DairyBusiness Update for Jan. 11, 2013

USDA raises 2012-2013 milk production outlook; lowers price projections slightly

USDA’s World Ag Supply & Demand Estimates (WASDE) report, released Jan. 11, raised both 2012 and 2013 milk production estimates slightly from a month earlier, based on a slower decline in cow numbers and stronger milk output per cow during the fourth quarter of 2012. USDA predicts slower cow removals will continue into 2013.

• 2012 production and marketings were projected at 200.0 billion lbs. and 199.0  billion lbs., respectively, both up 300 million lbs. from December’s projections. If realized, 2012 production and marketings would be up about 1.9% from 2011. 

• 2013 milk production and marketings were raised 200 million lbs., to 199.9 billion lbs. and 198.9 billion lbs., respectively. If realized, 2013 totals would be virtually unchanged from 2012.

The 2012 all-milk price was estimated at $18.53/cwt., $1.61 less than 2011. Class III and Class IV prices averaged $17.44/cwt. and $16.01/cwt., respectively, down 93¢ and $3.03 compared to 2011 averages.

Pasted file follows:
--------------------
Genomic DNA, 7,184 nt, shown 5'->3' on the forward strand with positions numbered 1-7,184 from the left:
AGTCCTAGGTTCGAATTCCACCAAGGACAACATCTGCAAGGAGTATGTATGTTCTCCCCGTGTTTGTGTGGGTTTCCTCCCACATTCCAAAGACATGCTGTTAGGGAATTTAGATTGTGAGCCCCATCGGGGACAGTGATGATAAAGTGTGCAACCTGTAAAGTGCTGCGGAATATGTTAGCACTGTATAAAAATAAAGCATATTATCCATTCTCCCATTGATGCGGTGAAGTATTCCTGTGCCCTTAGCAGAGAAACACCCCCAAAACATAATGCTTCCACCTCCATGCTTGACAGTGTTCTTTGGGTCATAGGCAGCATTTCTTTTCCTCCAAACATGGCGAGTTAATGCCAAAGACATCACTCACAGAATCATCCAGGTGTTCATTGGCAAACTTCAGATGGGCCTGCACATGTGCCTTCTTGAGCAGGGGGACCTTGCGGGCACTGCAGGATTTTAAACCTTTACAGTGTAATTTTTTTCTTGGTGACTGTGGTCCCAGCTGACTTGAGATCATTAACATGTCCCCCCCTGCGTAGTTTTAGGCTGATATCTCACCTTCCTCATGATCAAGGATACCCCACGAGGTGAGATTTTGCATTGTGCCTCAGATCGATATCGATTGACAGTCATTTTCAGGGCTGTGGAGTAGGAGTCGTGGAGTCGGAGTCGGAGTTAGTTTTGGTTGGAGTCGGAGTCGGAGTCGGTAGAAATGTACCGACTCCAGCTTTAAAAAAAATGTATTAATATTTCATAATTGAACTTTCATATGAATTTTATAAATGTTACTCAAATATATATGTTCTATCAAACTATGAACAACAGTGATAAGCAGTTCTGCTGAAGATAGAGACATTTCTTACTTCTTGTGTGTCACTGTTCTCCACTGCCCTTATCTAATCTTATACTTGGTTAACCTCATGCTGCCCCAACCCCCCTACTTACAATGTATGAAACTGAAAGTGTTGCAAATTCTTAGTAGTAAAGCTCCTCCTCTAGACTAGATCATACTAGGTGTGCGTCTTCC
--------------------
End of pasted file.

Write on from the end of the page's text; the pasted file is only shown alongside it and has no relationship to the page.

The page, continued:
The 2013 projected all-milk price is in a wide range ($18.85-$19.65/cwt.), with a midpoint of $19.25/cwt., up 72¢ from 2012. Mid-range 2013 price projections for Class III and Class IV are $18.05/cwt. and $17.35/cwt., respectively.

 

2013 feed price outlook unchanged

On the cost side of the dairy equation, USDA’s World Ag Supply & Demand Estimates (WASDE) report left the 2012/13 estimated season-average corn price range (paid to farmers) unchanged from last month, in a range of $6.80-$8.00/bushel. The U.S. season-average soybean price was projected 5¢/bushel lower on both ends of the range, at $13.50-$15.50/bushel; and soybean meal prices were projected down $10/ton compared to last month’s forecast, at $430-$460/ton.

 

Beef price outlook raised

Impacting cull cow prices, USDA’s World Ag Supply & Demand Estimates (WASDE) report raised projected steer prices $1 on each end of the range, to $125-$134/cwt. If realized, the beef steer price would be $2-$12/cwt. higher than the 2012 average of just under $123/cwt.

USDA will release its Cattle report on Feb. 1, providing an indication of available dairy replacement heifers.